Polymyalgia Rheumatica and Giant Cell Arteritis
What are polymyalgia rheumatica and giant cell arteritis?
Polymyalgia rheumatica and giant cell arteritis are inflammatory problems.
In polymyalgia rheumatica (say "paw-lee-my-AL-juh roo-MAT-ih-kuh"), the joints and the areas around them get stiff and may ache. It mostly happens in the neck, shoulders, and hip.
In giant cell arteritis (say "ar-tuh-RY-tus"), inflammation occurs in the blood vessels that carry blood up through the neck to the head. It mostly affects the arteries that carry blood to the eyes, temple, and jaw. Giant cell arteritis is also called temporal arteritis.
Polymyalgia rheumatica and giant cell arteritis can occur at the same time and affect the same groups of people. Experts believe that the two problems are linked.
Polymyalgia rheumatica is more common, but giant cell arteritis is more dangerous because it can cause loss of vision and may lead to a stroke or mini-strokes. People who have giant cell arteritis need treatment right away.
What causes polymyalgia rheumatica and giant cell arteritis?
Experts don't fully understand the cause of these conditions. It may be that the body's defense system (immune system) is attacking the body's own tissues. Your genes may play a role in this. For example, people whose ancestors are from Scandinavia or Northern Europe are more likely to have these problems.
What are the symptoms?
Symptoms of polymyalgia rheumatica often start suddenly and get worse without treatment. The problem can cause:
Symptoms of giant cell arteritis can start either suddenly or slowly. This problem needs treatment right away, because it can cause blindness, a stroke, or mini-strokes. Symptoms include:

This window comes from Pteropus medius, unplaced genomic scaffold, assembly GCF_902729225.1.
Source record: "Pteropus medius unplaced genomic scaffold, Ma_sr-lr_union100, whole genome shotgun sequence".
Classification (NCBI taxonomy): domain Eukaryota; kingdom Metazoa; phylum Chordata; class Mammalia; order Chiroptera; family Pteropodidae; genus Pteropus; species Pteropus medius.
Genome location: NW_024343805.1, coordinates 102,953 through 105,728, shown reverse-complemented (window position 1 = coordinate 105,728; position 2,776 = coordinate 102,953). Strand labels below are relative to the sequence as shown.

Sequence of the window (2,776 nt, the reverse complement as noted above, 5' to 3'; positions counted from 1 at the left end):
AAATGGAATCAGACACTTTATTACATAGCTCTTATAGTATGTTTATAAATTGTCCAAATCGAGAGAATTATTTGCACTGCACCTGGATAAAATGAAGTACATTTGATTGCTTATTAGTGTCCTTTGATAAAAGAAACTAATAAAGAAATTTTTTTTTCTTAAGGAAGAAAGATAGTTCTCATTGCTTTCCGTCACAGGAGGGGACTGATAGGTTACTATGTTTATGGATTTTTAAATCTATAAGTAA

How are polymyalgia rheumatica and giant cell arteritis diagnosed?
Your doctor will do a physical exam and ask you about your symptoms and past health. He or she may suggest blood tests to find out if you have the conditions. Your doctor will have to rule out arthritis, because the symptoms are similar. To see if you have giant cell arteritis, a surgeon may take a sample (biopsy) from a blood vessel on your temple and test it for inflammation.
How are they treated?
Your doctor will give you steroid medicines to treat the inflammation. Most of the time, symptoms improve quickly and go away 2 to 4 weeks after treatment begins. After this, most people need to continue to take steroid medicines for 1 to 2 years or sometimes longer. This helps to control symptoms and to prevent the problems from coming back.
Steroid medicines can cause your bones to thin (osteoporosis). Calcium is important for keeping your bones strong. So you need to make sure you are getting enough calcium, enough vitamin D, and enough weight-bearing exercise to strengthen your bones. Your doctor may also give you a medicine to prevent bone thinning.
Who gets polymyalgia rheumatica and giant cell arteritis?
These problems most often occur after the age of 50, and the risk increases after that as you get older.
Frequently Asked Questions
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